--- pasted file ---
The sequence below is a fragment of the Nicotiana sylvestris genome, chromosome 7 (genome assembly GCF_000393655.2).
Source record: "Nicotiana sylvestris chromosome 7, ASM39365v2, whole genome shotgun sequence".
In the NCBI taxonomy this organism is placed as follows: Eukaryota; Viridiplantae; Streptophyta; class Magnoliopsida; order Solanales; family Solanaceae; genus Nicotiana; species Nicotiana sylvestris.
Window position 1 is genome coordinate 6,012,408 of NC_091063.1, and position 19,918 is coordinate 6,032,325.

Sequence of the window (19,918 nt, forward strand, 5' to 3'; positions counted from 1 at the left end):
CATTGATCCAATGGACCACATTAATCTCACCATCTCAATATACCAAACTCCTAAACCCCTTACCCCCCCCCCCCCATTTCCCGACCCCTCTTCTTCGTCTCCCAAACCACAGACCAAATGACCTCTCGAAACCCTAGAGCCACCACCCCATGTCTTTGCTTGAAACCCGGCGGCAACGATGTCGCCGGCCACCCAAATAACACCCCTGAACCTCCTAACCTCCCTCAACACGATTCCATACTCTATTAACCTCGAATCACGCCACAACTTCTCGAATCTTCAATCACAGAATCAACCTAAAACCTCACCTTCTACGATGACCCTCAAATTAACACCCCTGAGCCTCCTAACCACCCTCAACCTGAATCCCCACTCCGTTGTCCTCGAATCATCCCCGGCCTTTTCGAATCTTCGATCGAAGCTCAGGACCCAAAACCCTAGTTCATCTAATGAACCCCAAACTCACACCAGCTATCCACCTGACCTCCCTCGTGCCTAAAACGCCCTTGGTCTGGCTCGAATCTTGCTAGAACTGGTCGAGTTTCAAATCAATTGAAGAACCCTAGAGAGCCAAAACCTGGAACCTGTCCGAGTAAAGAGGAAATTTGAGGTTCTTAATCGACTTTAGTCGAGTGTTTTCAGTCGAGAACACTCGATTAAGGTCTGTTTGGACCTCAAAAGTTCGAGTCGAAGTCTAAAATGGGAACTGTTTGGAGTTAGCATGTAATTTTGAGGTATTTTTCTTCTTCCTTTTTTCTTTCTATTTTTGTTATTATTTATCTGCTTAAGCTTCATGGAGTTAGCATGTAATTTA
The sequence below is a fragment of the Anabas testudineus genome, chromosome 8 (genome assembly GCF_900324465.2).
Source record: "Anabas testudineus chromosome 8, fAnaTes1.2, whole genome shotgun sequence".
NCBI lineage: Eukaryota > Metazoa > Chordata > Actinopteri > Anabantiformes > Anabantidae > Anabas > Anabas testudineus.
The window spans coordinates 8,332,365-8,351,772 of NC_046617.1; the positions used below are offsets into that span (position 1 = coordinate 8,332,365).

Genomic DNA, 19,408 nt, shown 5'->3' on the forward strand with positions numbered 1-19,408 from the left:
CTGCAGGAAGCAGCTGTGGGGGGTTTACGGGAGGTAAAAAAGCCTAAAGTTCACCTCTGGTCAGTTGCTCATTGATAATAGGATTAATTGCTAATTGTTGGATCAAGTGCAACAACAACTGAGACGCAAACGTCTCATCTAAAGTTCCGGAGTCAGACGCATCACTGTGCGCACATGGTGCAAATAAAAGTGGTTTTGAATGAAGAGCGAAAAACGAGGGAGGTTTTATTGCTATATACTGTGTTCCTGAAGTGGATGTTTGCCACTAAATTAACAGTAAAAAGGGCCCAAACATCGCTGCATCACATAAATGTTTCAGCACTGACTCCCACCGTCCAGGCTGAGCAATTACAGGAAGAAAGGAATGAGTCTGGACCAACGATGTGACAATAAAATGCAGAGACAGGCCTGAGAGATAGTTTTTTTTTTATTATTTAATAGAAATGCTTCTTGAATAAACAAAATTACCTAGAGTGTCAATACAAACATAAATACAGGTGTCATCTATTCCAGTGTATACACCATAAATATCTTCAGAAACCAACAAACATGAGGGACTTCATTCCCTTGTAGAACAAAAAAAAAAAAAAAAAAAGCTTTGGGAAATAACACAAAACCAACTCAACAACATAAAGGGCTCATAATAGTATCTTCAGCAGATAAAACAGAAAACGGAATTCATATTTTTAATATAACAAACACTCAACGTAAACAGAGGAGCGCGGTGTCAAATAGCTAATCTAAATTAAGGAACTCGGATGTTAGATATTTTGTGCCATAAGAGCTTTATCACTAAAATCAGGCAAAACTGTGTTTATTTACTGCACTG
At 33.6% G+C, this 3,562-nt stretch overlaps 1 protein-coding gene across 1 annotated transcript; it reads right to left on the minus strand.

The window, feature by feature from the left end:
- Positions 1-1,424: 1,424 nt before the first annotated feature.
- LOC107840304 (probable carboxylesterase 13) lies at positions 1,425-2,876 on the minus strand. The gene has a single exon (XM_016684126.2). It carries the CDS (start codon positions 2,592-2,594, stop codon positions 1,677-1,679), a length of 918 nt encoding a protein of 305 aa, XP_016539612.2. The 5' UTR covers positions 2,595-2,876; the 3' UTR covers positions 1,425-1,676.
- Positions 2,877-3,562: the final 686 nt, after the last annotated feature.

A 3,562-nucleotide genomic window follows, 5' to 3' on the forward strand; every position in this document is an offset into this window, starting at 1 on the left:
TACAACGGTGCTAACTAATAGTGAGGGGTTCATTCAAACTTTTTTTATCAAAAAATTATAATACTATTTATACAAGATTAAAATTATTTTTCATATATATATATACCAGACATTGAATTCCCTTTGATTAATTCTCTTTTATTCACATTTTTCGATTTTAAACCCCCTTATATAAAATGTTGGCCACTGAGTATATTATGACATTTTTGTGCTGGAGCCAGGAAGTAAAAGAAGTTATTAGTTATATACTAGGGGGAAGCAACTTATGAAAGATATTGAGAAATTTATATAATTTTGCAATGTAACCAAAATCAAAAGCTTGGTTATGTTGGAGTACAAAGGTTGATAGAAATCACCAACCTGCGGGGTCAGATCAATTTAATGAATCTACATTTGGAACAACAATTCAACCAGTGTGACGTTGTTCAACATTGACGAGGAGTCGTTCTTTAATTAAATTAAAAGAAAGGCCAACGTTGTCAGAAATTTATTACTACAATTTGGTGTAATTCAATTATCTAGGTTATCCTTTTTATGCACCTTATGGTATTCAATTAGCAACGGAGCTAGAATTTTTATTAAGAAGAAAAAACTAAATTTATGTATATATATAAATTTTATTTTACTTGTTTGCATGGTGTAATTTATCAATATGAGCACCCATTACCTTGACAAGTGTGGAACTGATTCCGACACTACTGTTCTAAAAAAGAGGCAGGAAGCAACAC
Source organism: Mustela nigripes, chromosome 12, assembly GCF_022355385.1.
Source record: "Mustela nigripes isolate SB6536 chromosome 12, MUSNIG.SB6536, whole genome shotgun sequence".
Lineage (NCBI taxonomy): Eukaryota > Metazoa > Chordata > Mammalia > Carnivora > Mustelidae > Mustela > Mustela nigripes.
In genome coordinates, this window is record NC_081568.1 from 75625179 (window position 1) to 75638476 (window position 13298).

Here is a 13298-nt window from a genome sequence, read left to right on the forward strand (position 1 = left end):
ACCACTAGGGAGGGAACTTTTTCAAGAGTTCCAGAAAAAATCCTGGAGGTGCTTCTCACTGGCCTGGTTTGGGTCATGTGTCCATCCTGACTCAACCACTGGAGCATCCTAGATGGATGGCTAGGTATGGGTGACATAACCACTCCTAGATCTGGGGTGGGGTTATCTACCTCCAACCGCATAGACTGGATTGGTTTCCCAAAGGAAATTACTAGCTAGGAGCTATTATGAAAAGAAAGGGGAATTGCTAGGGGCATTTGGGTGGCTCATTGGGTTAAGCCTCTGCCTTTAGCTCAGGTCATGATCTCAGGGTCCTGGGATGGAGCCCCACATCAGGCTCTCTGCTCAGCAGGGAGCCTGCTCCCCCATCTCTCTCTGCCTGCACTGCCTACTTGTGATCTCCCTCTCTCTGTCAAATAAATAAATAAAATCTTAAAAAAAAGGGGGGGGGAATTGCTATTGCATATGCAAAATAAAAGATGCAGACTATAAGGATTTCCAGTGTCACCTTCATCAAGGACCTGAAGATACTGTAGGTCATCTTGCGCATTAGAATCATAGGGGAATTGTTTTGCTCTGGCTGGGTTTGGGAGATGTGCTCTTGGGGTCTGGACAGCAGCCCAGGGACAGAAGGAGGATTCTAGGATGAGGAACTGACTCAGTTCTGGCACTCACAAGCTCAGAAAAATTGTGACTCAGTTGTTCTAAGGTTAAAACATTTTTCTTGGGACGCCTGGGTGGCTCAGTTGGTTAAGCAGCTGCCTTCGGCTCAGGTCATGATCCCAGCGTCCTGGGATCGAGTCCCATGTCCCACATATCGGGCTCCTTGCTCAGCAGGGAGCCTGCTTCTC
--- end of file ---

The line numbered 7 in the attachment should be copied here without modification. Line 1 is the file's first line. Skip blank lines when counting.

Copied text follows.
The sequence below is a fragment of the Anabas testudineus genome, chromosome 8 (genome assembly GCF_900324465.2).